Thomas Weinandy on the Suffering of God

In the course of arguing for the classical divine attribute of impassibility, Weinandy suggests there is a sense in which suffering can be attributed to God. I think it is helpful to keep this in mind, as one of the reasons the doctrine sometimes fails to persuade is the intuitive sense that such a view obviously contradicts biblical portrayals of God. However, if the classical doctrine is understood in its fullness, it does not simply reject depictions of God as suffering; it only notes that the sense in which God, as uncreated Creator, “suffers” must be sui generis.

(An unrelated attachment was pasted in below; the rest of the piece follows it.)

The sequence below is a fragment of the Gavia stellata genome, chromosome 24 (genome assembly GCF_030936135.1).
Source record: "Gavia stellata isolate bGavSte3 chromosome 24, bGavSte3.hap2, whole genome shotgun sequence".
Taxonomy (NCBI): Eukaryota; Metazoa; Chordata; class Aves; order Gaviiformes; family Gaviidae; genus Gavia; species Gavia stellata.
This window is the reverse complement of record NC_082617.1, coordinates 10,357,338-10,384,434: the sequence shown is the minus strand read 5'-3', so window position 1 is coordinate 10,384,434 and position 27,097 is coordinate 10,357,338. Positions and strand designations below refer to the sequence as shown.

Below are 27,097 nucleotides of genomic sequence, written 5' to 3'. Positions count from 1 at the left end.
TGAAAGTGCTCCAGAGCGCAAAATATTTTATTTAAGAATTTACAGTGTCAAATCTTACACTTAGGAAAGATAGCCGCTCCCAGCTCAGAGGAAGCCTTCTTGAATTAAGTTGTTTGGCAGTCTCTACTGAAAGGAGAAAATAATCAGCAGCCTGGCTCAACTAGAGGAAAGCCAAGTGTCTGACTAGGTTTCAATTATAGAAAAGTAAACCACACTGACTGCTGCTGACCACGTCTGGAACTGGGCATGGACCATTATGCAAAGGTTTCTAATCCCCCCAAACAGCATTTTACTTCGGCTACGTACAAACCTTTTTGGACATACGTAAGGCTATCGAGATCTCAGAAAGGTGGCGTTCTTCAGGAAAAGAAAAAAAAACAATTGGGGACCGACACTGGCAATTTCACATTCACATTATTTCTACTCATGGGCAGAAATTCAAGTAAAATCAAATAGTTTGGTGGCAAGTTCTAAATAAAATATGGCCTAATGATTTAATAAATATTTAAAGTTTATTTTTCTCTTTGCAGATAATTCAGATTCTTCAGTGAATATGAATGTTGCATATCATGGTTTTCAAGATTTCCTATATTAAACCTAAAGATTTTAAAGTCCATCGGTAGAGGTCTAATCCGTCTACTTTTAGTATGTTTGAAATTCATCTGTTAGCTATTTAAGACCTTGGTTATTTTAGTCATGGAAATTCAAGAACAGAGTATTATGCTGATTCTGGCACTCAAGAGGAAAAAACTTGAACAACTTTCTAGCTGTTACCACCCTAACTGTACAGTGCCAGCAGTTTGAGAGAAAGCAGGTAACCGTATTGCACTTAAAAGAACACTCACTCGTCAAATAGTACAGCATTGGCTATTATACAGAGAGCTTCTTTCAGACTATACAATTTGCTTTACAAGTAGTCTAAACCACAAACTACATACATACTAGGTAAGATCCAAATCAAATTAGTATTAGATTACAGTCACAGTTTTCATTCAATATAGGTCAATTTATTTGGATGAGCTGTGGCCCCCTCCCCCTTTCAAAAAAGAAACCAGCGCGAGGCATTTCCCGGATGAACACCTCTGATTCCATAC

Sorrow and grief are attributed to God not by way of predicating a passible emotional change within him, but rather by way of denoting that he is all-loving and good. Because he is perfectly loving and good, he finds sin and evil repugnant, and so he can be said to sorrow and grieve in the light of their presence. God does not grieve or sorrow because he himself experiences some injury or the loss of some good, nor that he has been affected, within his inner being, by some evil outside cause, but rather he grieves or sorrows only in the sense that he knows that human persons experience some injury or the loss of some good, and so embraces them in love. This sorrow and grief ascribed to God could contain the note of suffering only if we mean that, as all-loving, he is intensely concerned with the reality of sin and evil, and the suffering that ensues from them. To ascribe suffering to God is not to denote a positive passible emotional state as if such a state were distinct from a variety of other emotional states within God, but solely to specify the truth that God, as all-loving and good, is opposed to and finds abhorrent all that is not loving and good. To ascribe suffering to God does not then imply that God experiences inner emotional anguish or distress because he has experienced some injury or the loss of some good, nor that he has been adversely affected by some evil outside cause, but rather it accentuates the truth that God’s perfectly actualized goodness is wholly adverse to all that is contrary to his goodness, and that in his perfectly actualized love he embraces those who suffer because of sin and evil. ‘Suffering’ would then be attributed to God metaphorically since it has been purged of the passible and emotional connotations found within human suffering, but it would retain and might intensify the authentic truth that God, in his goodness, abhors evil and so repudiates it, and in his love, embraces the sufferer. The innocent who suffer injustice know then that God, in his goodness, is adverse to the injustice suffered, and experience God’s love as a love that is deeply concerned and consoling. As a way of expressing God’s repudiation of evil and as a way of accentuating his loving care for the sufferer God could then be said ‘to suffer in love,’ but God could not be said ‘to suffer in love’ in the sense that he himself experiences some form of inner anguish or distress due to some personal injury or the loss of some good. [Does God Suffer?, 169]